Multiscale profiling of protease activity in cancer.
Diverse processes in cancer are mediated by enzymes, which most proximally exert their function through their activity. High-fidelity methods to profile enzyme activity are therefore critical to understanding and targeting the pathological roles of enzymes in cancer. Here, we present an integrated set of methods for measuring specific protease activities across scales, and deploy these methods to study treatment response in an autochthonous model of Alk-mutant lung cancer. We leverage multiplexed nanosensors and machine learning to analyze in vivo protease activity dynamics in lung cancer, identifying significant dysregulation that includes enhanced cleavage of a peptide, S1, which rapidly returns to healthy levels with targeted therapy. Through direct on-tissue localization of protease activity, we pinpoint S1 cleavage to the tumor vasculature. To link protease activity to cellular function, we design a high-throughput method to isolate and characterize proteolytically active cells, uncovering a pro-angiogenic phenotype in S1-cleaving cells. These methods provide a framework for functional, multiscale characterization of protease dysregulation in cancer.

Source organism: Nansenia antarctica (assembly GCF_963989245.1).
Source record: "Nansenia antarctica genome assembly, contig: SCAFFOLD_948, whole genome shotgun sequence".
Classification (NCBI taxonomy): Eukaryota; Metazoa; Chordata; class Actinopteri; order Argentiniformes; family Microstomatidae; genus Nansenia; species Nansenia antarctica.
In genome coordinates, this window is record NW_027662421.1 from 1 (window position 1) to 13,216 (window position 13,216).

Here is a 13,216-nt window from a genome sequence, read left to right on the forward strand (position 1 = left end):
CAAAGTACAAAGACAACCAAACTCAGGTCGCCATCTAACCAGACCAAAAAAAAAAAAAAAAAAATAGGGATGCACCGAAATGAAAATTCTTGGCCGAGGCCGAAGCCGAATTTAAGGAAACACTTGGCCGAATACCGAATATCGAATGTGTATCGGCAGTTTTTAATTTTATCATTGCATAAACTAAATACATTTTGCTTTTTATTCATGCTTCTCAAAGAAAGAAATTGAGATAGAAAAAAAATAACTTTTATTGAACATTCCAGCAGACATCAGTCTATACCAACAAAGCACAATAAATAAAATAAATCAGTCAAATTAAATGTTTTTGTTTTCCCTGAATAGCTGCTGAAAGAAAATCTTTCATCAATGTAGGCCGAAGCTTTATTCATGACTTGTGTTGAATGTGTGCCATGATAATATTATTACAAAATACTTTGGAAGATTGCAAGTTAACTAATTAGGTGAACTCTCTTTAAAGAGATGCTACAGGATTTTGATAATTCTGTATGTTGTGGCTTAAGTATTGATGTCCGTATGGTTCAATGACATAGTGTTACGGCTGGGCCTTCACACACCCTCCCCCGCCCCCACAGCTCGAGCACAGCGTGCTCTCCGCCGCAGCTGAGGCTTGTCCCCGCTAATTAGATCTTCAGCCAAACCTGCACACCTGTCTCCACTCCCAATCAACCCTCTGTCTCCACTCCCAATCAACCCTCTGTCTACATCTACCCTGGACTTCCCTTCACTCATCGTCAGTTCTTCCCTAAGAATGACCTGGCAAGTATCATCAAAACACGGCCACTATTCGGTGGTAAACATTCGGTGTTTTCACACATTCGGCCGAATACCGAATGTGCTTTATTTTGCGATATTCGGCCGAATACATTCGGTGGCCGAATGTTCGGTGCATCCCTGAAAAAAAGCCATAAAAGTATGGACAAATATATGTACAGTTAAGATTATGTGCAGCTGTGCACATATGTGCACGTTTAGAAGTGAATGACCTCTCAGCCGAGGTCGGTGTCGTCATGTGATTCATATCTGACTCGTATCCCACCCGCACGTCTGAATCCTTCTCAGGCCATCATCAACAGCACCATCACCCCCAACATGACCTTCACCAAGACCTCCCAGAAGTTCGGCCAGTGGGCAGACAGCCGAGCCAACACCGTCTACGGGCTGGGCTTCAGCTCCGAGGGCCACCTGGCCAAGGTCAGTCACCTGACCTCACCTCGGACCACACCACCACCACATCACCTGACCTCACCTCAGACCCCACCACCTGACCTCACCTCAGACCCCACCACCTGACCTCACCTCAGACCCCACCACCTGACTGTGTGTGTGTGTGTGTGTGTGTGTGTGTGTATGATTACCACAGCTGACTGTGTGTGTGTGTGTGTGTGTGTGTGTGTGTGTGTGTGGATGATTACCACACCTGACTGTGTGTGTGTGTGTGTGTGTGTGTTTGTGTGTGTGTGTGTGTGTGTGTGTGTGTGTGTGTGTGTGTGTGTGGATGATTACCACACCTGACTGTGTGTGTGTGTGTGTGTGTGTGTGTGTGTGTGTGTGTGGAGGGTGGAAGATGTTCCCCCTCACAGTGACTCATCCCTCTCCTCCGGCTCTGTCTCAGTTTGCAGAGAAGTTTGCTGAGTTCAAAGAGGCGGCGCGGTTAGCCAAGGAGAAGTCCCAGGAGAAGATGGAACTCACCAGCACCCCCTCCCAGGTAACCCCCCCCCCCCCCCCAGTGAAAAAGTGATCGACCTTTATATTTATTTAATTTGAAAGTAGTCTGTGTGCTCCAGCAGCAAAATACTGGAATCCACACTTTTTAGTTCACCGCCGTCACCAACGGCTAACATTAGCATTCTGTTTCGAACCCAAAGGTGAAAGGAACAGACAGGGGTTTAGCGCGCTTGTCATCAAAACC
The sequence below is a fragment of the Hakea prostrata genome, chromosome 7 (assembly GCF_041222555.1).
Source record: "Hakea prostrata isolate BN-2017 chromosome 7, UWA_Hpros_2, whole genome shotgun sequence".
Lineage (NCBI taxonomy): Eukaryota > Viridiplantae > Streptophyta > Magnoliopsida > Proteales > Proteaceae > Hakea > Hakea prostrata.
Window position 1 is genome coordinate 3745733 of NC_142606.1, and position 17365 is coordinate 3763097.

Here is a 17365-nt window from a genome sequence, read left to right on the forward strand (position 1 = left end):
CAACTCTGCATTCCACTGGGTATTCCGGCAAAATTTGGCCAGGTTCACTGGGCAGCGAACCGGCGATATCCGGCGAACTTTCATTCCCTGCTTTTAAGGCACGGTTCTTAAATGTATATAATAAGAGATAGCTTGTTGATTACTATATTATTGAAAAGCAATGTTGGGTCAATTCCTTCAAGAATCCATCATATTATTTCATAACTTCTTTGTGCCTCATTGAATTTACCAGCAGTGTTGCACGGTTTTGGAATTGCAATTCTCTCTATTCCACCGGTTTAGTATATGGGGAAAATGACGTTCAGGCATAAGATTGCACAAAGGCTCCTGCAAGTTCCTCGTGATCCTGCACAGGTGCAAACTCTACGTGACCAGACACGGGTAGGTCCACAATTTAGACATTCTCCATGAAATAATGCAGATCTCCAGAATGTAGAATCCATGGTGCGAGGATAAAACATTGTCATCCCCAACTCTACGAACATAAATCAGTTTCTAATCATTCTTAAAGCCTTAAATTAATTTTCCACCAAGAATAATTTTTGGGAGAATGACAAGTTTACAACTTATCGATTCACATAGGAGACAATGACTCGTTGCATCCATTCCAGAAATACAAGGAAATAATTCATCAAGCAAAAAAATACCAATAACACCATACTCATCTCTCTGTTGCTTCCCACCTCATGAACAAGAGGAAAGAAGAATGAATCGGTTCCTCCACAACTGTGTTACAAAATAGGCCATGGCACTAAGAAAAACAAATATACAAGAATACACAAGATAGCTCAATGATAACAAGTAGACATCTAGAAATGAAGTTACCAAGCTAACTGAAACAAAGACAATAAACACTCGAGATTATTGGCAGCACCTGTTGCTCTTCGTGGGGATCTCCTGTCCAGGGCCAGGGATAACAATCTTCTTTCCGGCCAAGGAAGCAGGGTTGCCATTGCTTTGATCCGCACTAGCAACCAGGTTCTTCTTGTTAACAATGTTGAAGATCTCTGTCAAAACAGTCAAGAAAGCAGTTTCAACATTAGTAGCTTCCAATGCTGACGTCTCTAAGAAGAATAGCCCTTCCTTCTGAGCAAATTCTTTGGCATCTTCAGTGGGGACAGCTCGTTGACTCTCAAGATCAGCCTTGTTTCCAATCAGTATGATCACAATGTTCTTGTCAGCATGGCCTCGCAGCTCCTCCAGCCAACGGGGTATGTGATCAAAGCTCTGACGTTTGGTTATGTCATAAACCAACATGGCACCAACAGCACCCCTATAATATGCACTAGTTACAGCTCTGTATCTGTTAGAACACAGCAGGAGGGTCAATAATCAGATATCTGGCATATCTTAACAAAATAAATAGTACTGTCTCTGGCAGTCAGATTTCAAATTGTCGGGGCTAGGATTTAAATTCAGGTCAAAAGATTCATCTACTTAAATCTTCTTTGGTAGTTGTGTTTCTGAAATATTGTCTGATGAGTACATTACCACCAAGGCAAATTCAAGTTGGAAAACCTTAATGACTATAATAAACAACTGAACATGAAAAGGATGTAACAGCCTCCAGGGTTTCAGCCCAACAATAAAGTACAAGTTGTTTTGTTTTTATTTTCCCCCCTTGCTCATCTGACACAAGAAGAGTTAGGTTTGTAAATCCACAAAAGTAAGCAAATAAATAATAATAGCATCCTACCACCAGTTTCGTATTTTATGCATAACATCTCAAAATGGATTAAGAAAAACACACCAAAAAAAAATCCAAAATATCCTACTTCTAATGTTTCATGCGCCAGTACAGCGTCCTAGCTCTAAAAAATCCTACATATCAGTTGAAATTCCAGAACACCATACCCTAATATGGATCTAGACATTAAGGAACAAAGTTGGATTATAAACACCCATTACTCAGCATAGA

|Year of Publication||
2022 Oct 03
|PubMed Central ID||
P30-CA14051 / U.S. Department of Health & Human Services | NIH | National Cancer Institute (NCI)
P30-ES002109 / U.S. Department of Health & Human Services | NIH | National Institute of Environmental Health Sciences (NIEHS)
T32GM007287 / U.S. Department of Health & Human Services | National Institutes of Health (NIH)